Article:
In front of a monochromatic sea of citizens, Abraham Lincoln recited his second speech that marked the beginning of his second term of presidency, his Second Inaugural Address. Considered to be one of his greatest speeches, his Second Inaugural Address is evaluated by many. Ronald White, Joseph Williams, and George Anastalpo critique the speech for different audiences, resulting in different approaches toward the speech that contain many similarities.
Ronald White gave the most in-depth analysis of the Second Inaugural Address. His fifteen-page essay encompasses the history behind the content of Lincoln’s speech, the grammar and style of Lincoln’s writing, and even the diction that he chose. White analyzes Lincoln’s speech chronologically, starting from the day before the Second Inauguration when a mass amount of wounded soldiers were being shipped to hospitals. He recalls the whole event in a third person omniscient point of view. The audience reacted with much happiness as Lincoln walks upon the stage to give his speech. Lincoln came prepared for this, unlike with the Gettysburg Address. He had the speech written out, ready for recitation to the eager audience. Not only does White recall the incident well, but he also cites the audience members’ reactions to the events. He points that a lot of the Second Inaugural Address reflects the same style and wording of Lincoln’s other works: House Divided, Meditation on the Divine Will, and Letter to Albert G. Hodges. White also mentions that Lincoln used a lot of personal pronouns or inclusive words.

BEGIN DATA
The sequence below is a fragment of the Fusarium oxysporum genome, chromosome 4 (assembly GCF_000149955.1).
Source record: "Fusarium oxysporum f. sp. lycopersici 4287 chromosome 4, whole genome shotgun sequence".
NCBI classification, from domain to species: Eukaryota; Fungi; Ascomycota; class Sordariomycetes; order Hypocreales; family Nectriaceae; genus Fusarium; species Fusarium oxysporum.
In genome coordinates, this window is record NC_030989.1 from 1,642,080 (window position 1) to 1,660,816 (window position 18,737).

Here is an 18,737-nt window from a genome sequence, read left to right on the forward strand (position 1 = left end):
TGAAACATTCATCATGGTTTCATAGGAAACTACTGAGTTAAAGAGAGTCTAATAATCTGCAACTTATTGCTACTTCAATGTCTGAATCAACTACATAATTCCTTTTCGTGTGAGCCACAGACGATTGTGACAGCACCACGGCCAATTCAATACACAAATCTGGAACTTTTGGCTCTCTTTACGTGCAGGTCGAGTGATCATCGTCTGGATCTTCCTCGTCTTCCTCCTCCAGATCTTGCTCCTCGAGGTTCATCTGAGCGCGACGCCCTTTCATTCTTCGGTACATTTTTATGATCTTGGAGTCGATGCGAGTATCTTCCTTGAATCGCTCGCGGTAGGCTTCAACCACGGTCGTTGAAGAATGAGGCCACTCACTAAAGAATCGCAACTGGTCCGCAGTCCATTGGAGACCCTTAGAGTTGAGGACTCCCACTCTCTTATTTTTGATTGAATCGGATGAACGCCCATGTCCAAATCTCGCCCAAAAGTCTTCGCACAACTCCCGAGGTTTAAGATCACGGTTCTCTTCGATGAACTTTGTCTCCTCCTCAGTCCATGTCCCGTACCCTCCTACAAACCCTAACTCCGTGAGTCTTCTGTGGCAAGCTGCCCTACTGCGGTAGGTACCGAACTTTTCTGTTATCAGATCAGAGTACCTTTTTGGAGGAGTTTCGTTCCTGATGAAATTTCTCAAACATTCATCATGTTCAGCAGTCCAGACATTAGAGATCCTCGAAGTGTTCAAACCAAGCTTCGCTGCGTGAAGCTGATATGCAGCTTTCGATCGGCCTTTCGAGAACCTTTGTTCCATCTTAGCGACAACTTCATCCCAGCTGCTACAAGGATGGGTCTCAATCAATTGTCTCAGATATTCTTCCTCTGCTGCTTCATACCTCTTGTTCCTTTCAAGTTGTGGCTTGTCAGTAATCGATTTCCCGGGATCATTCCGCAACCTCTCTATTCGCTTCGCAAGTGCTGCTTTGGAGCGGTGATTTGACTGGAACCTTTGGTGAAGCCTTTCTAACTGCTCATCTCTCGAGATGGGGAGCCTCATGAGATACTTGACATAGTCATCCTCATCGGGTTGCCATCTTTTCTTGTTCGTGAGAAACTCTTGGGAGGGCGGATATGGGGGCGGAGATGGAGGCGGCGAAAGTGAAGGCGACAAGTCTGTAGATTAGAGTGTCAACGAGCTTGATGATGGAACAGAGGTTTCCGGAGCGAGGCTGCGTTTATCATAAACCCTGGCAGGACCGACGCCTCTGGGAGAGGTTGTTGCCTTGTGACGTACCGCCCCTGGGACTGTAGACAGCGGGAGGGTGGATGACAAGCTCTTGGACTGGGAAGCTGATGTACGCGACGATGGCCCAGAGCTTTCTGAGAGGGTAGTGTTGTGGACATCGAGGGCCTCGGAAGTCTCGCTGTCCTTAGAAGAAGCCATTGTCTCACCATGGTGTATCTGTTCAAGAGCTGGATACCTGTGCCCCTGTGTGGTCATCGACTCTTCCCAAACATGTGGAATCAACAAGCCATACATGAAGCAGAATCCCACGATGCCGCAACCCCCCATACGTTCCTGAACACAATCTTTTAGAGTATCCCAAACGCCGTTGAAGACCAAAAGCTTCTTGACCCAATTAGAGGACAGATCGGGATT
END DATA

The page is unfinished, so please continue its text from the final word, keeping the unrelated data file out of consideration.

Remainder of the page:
Whereas White has an extensive description of the speech, Joseph Williams provides a very shallow view on its grammar and writing style. Williams deems the speech to have a very impersonal style, as if Lincoln was too afraid to admit his passion against slavery. Ironic, seeing that Williams’ speech is a bit impersonal as well. There is no mention of the emotions of any of the participants of the event. Williams’...
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